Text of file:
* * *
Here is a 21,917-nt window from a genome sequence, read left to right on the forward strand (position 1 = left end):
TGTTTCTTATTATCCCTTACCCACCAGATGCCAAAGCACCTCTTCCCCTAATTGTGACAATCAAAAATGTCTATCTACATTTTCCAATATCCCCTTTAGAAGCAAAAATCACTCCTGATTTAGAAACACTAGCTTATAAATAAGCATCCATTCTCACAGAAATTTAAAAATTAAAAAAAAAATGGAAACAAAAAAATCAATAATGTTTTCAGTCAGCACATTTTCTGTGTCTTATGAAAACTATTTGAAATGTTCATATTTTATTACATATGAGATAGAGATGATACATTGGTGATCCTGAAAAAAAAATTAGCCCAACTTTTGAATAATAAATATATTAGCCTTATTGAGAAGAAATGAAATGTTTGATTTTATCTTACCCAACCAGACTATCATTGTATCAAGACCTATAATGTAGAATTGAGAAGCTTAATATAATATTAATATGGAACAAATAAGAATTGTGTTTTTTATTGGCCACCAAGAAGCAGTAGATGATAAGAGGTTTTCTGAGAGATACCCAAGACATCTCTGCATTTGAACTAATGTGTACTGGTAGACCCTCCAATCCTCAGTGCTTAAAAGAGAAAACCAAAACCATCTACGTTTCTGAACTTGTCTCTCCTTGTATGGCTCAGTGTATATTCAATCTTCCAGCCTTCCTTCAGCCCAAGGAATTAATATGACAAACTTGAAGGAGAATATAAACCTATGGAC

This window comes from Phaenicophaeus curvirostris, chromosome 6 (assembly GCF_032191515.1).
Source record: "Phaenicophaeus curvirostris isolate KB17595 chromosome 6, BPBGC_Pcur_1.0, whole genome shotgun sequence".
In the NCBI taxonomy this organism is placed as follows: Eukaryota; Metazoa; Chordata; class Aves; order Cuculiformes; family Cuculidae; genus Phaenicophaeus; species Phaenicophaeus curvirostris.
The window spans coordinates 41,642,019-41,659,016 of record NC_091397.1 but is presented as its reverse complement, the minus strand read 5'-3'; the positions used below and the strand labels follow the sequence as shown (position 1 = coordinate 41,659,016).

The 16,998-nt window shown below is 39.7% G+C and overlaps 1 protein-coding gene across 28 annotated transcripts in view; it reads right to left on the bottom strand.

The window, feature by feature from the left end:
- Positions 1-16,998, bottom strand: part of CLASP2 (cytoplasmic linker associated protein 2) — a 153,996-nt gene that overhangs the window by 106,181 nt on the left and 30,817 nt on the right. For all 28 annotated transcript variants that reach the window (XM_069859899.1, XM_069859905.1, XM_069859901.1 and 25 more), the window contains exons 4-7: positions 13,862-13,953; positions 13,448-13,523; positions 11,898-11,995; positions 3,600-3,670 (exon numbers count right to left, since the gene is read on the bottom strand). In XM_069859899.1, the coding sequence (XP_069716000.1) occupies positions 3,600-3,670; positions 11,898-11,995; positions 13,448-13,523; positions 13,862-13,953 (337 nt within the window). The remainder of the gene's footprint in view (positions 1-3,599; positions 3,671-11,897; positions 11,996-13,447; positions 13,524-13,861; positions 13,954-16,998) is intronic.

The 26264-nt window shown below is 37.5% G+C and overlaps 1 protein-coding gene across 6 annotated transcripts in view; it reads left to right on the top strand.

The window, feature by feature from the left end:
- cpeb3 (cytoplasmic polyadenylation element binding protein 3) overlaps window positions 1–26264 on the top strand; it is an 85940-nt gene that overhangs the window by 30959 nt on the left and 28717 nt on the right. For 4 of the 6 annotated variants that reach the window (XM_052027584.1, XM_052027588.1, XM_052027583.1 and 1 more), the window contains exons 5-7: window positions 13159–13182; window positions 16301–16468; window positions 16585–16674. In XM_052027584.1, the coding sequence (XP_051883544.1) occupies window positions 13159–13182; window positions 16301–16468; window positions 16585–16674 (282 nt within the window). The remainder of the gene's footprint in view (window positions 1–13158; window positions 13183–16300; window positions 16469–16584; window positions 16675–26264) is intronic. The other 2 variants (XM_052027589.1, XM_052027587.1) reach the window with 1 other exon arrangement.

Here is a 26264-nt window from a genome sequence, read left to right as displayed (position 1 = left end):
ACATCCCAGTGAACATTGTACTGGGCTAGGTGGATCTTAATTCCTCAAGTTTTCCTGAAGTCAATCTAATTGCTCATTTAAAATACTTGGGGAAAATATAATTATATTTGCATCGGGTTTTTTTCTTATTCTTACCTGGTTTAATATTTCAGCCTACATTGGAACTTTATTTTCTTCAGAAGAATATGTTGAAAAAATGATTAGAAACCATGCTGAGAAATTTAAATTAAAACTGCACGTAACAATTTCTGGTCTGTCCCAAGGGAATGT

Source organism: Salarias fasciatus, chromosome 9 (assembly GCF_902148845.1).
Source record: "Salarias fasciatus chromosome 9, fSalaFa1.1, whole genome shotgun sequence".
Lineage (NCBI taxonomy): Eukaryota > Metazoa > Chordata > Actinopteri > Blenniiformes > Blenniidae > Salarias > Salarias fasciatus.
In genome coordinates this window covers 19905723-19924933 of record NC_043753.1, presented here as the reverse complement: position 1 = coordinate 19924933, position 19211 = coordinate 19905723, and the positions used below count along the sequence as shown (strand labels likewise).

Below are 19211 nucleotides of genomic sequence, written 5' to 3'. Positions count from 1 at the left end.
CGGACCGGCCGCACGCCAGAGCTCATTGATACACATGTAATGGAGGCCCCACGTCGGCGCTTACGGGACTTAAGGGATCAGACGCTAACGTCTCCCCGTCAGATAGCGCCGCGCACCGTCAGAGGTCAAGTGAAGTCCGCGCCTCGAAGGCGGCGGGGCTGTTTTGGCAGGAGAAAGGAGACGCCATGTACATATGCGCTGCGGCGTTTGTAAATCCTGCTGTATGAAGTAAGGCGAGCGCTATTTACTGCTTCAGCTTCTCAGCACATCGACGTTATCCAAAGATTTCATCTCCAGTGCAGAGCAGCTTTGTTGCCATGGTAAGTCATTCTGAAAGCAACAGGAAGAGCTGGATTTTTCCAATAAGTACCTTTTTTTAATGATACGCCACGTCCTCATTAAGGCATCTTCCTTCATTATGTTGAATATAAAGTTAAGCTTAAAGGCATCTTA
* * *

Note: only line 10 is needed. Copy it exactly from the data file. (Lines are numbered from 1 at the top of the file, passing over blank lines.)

The 26264-nt window shown below is 37.5% G+C and overlaps 1 protein-coding gene across 6 annotated transcripts in view; it reads left to right on the top strand.